2006 Ridge Vineyards "Lytton Springs" Dry Creek Valley Zinfandel

SKU #1041339 92 points Stephen Tanzer's International Wine Cellar

 Deep ruby-red. Vivid red and dark berry aromas are complemented by dusty floral and mineral notes, with a suave rose quality gaining power with air. Deep cassis and bitter cherry flavors are energized by tangy minerality, picking up exotic floral pastille and candied licorice nuances on the back end. Smooth and sweet, with fine-grained tannins and a long, sappy finish. (JR)  (11/2008)

91 points Wine & Spirits

 Bright spice drives through the complex dark fruit of this old-vine blend, which includes Petite Sirah (16 percent) and Carignane (4). There's some funk to it that reads like BRett, but it hasn't taken over the wine. The zesty acdity makes it more versatile than most Zins, especially with roast turkey or duck with cherries.  (2/2009)

Connoisseurs Guide

 Although it teases with touches of spice and a nice sense of oak-sweetened berries, this gutsy young Zinfandel is relatively tightly structured at this point. It strikes us as one best set aside for several years, and its positive impressions of underlying fruit make keeping a fairly safe bet.  (1/2009)

Jancis Robinson

 Deep but not opaque ruby. Very bright red fruit on the nose. Rather like the result of carbonic maceration (I find out later that the Petite Syrah is whole-bunch fermented). Highly perfumed. Cheeky and sweet and fresh. So pure and bright. A light herbal note. Raspberry, even a touch of pencil lead and linctus. Lovely impression of ripeness and freshness together. (Paul Draper explains that you cannot get this with Zinfandel unless you pick at the point where you will get 14-15% alcohol.) Fabulous dry, tight but very fine tannins and freshness on the palate. And that fine grip just adds to the freshness. There is such refinement here in a very full-flavoured wine.  (12/2009)

Wine Spectator

 Distinctive if unapologetically rustic, with wild berry, licorice and smoky dill aromas and ripe, powerful blueberry, tar and leather flavors wrapped in muscular tannins. Zinfandel, Petite Sirah and Carignane.  (12/2008)

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- The bid to name Zinfandel California's "State Varietal" may have failed, but this red wine grape, grown extensively in California since the mid-1800s, is grown in few other places in the world. Sadly, much of what's cultivated today is planted where it's too hot and flat. But when planted to well-drained, hillside vineyards that are warm but not too hot, like those in Sonoma County's Dry Creek Valley and Amador County in the Sierra Foothills, Zinfandel can produce wines with plenty of character. High in natural alcohol and tannin, grown carefully it can be rich and complex, with dark fruit berry fruit and peppery spice. The most known example of Zinfandel outside of California is Italy's Primitivo, which can be similar in style, but is often a bit lighter and less alcoholic than West Coast examples.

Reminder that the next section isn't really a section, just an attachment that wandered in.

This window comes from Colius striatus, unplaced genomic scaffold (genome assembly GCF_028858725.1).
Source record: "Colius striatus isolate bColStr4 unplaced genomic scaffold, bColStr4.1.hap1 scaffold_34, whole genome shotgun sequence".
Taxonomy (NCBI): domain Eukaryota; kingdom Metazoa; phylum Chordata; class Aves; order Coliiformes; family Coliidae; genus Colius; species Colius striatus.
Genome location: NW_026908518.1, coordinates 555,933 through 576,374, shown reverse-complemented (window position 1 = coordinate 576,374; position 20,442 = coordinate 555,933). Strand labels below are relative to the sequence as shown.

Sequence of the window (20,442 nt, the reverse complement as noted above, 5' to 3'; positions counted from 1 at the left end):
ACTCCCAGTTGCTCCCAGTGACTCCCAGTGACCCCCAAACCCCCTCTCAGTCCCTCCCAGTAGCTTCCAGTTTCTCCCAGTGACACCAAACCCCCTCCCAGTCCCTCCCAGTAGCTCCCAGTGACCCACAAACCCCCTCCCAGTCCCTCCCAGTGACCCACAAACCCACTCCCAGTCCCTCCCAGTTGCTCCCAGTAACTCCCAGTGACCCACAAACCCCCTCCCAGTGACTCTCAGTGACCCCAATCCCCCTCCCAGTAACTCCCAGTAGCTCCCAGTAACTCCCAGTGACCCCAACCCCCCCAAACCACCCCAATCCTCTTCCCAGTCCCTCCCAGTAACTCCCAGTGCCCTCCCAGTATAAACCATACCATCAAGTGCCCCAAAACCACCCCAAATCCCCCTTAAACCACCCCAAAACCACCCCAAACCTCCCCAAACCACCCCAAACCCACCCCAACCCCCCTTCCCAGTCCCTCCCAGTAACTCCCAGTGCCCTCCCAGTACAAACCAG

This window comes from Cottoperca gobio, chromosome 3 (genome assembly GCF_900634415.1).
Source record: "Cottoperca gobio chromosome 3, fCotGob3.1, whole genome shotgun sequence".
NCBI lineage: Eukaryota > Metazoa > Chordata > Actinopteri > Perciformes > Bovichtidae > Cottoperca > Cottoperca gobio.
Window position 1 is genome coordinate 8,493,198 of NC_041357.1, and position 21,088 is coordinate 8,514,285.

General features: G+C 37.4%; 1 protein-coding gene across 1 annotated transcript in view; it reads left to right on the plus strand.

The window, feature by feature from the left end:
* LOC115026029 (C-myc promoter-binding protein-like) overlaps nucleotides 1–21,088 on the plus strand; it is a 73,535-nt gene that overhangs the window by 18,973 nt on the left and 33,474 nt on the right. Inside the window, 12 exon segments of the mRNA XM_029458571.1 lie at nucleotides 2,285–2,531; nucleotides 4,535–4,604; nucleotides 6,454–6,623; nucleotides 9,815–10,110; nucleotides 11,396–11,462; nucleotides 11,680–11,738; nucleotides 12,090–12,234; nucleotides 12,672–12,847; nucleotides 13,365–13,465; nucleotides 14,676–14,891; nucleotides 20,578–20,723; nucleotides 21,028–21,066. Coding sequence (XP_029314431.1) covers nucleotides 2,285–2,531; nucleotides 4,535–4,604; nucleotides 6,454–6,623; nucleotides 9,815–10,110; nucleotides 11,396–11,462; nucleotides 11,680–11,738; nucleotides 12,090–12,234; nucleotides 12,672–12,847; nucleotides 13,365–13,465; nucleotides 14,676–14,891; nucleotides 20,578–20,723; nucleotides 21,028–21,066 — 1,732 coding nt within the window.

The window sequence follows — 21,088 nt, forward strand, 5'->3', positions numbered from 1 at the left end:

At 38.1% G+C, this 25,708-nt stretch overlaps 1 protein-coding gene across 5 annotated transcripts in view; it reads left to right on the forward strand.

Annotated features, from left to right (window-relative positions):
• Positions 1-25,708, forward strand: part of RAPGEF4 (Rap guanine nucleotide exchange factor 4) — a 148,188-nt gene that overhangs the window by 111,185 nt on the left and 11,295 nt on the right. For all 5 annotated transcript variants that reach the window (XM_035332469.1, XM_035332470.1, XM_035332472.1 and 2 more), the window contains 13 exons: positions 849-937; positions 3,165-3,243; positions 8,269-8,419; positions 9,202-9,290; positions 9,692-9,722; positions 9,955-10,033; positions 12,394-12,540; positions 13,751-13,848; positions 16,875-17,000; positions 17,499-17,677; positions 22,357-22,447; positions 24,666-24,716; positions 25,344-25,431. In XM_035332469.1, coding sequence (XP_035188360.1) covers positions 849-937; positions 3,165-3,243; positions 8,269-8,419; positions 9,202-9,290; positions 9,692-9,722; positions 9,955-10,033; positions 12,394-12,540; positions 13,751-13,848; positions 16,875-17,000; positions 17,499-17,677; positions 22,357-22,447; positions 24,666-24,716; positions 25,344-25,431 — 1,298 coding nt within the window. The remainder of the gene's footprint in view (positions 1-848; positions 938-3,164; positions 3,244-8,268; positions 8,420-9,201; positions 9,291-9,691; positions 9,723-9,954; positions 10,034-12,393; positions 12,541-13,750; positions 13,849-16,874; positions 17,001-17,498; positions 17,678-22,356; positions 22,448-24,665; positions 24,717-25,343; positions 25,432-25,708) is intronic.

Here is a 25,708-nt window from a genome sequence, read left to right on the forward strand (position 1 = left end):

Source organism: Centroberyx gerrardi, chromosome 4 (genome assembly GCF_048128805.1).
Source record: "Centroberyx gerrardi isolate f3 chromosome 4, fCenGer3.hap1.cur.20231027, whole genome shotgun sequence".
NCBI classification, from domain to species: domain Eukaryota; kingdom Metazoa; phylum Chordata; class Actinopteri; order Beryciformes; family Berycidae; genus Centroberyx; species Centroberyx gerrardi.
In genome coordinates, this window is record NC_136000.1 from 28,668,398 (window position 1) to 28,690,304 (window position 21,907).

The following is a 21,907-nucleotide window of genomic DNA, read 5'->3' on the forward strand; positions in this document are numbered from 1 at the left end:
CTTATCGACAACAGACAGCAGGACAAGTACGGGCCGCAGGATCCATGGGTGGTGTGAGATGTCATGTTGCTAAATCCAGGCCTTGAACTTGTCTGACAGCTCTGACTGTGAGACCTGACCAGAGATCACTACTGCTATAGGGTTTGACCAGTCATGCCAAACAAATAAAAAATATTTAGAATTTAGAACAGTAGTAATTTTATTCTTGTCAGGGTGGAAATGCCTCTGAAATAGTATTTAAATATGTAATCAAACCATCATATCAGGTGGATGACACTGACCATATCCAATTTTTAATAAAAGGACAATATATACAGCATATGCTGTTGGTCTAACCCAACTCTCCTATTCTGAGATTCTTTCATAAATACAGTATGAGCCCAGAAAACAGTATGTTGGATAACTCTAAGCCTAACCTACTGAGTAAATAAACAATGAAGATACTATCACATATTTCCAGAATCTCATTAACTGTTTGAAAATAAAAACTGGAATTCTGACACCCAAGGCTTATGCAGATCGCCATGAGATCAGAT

United States

- When people consider domestic wine, they normally think about the state of California. The fine viticultural Region within California, including the Napa Valley, Sonoma, Santa Cruz Mountains, Mendocino and Santa Barbara, are capable of growing grapes of world-class quality. But there's plenty of fabulous wine coming from other states, too. Oregon, Washington and New York are also causing eyebrows (and glassware) to be raised around the world.


- With the explosive growth that California's wine industry has seen the past several years, it's easy to view winemaking and grape growing in the Golden State as a recent phenomenon. And while it's true that California's viticultural history is brief compared to several European countries, this state's roots date back well over 200 years. Due to the enormous response to California wine within the United States and worldwide, there are thousands of excellent and diverse wines being produced within the state each year.
Specific Appellation:

Sonoma County

- Second in fame only to Napa, this "other" valley offers just about every climate and topography imaginable. From its cool and fog-enshrouded coastal regions on the far west, to the sprawling Alexander Valley on the boarder of Napa and the many little dips and peaks in between, Sonoma has been a vital wine-grape-growing region since the mid 1800s. Important sub-AVAs include Chalk Hill (known for chardonnay and sauvignon blanc), Dry Creek Valley (where zin is king) Knights Valley (largely cabernet land), Russian River Valley and Sonoma Coast (both celebrated pinot and chardonnay zones).
Alcohol Content (%): 14.7